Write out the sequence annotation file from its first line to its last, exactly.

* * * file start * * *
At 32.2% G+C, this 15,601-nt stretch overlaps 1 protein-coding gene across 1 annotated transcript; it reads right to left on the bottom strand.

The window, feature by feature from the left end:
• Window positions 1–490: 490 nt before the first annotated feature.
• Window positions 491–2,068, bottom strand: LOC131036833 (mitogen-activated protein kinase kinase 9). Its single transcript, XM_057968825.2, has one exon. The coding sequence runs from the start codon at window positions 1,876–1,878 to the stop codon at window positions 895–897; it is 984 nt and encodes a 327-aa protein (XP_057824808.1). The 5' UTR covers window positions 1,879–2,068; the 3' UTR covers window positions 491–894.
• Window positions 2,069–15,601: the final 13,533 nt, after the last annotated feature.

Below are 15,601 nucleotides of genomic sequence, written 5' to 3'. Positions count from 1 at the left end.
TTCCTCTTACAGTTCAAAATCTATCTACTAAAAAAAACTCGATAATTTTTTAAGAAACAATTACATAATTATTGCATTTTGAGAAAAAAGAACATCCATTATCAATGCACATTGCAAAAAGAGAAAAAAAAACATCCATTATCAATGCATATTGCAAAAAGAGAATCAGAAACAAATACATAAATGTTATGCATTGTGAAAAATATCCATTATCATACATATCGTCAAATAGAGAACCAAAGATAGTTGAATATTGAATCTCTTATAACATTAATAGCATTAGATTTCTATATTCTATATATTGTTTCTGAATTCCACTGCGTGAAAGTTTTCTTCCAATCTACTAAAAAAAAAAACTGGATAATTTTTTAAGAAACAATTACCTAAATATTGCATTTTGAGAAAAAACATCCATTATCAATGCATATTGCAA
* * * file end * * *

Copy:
At 32.2% G+C, this 15,601-nt stretch overlaps 1 protein-coding gene across 1 annotated transcript; it reads right to left on the bottom strand.

The window, feature by feature from the left end:
• Window positions 1–490: 490 nt before the first annotated feature.
• Window positions 491–2,068, bottom strand: LOC131036833 (mitogen-activated protein kinase kinase 9). Its single transcript, XM_057968825.2, has one exon. The coding sequence runs from the start codon at window positions 1,876–1,878 to the stop codon at window positions 895–897; it is 984 nt and encodes a 327-aa protein (XP_057824808.1). The 5' UTR covers window positions 1,879–2,068; the 3' UTR covers window positions 491–894.
• Window positions 2,069–15,601: the final 13,533 nt, after the last annotated feature.

Below are 15,601 nucleotides of genomic sequence, written 5' to 3'. Positions count from 1 at the left end.
TTCCTCTTACAGTTCAAAATCTATCTACTAAAAAAAACTCGATAATTTTTTAAGAAACAATTACATAATTATTGCATTTTGAGAAAAAAGAACATCCATTATCAATGCACATTGCAAAAAGAGAAAAAAAAACATCCATTATCAATGCATATTGCAAAAAGAGAATCAGAAACAAATACATAAATGTTATGCATTGTGAAAAATATCCATTATCATACATATCGTCAAATAGAGAACCAAAGATAGTTGAATATTGAATCTCTTATAACATTAATAGCATTAGATTTCTATATTCTATATATTGTTTCTGAATTCCACTGCGTGAAAGTTTTCTTCCAATCTACTAAAAAAAAAAACTGGATAATTTTTTAAGAAACAATTACCTAAATATTGCATTTTGAGAAAAAACATCCATTATCAATGCATATTGCAA